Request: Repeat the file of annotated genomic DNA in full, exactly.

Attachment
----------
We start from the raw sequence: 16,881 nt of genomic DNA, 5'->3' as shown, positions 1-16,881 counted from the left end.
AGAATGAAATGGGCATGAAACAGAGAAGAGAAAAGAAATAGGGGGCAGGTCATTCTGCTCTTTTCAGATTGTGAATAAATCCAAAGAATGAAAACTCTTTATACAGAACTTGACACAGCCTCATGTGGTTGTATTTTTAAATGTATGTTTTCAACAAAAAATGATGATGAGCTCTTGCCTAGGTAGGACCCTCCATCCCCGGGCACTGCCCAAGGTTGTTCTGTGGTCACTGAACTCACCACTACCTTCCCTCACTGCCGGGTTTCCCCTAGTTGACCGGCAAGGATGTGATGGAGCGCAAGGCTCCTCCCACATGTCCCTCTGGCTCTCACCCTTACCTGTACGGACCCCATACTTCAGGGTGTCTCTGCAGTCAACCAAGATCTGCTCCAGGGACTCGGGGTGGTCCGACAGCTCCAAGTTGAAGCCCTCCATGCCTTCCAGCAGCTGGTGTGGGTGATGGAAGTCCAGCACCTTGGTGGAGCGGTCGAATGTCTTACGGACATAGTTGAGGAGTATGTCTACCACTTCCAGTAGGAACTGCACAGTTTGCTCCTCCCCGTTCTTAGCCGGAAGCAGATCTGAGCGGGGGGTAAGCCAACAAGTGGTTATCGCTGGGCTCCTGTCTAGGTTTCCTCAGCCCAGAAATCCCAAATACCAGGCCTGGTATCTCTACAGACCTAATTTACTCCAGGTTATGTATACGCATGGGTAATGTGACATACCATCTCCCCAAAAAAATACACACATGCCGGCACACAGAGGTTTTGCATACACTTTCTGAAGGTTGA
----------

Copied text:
We start from the raw sequence: 16,881 nt of genomic DNA, 5'->3' as shown, positions 1-16,881 counted from the left end.
AGAATGAAATGGGCATGAAACAGAGAAGAGAAAAGAAATAGGGGGCAGGTCATTCTGCTCTTTTCAGATTGTGAATAAATCCAAAGAATGAAAACTCTTTATACAGAACTTGACACAGCCTCATGTGGTTGTATTTTTAAATGTATGTTTTCAACAAAAAATGATGATGAGCTCTTGCCTAGGTAGGACCCTCCATCCCCGGGCACTGCCCAAGGTTGTTCTGTGGTCACTGAACTCACCACTACCTTCCCTCACTGCCGGGTTTCCCCTAGTTGACCGGCAAGGATGTGATGGAGCGCAAGGCTCCTCCCACATGTCCCTCTGGCTCTCACCCTTACCTGTACGGACCCCATACTTCAGGGTGTCTCTGCAGTCAACCAAGATCTGCTCCAGGGACTCGGGGTGGTCCGACAGCTCCAAGTTGAAGCCCTCCATGCCTTCCAGCAGCTGGTGTGGGTGATGGAAGTCCAGCACCTTGGTGGAGCGGTCGAATGTCTTACGGACATAGTTGAGGAGTATGTCTACCACTTCCAGTAGGAACTGCACAGTTTGCTCCTCCCCGTTCTTAGCCGGAAGCAGATCTGAGCGGGGGGTAAGCCAACAAGTGGTTATCGCTGGGCTCCTGTCTAGGTTTCCTCAGCCCAGAAATCCCAAATACCAGGCCTGGTATCTCTACAGACCTAATTTACTCCAGGTTATGTATACGCATGGGTAATGTGACATACCATCTCCCCAAAAAAATACACACATGCCGGCACACAGAGGTTTTGCATACACTTTCTGAAGGTTGA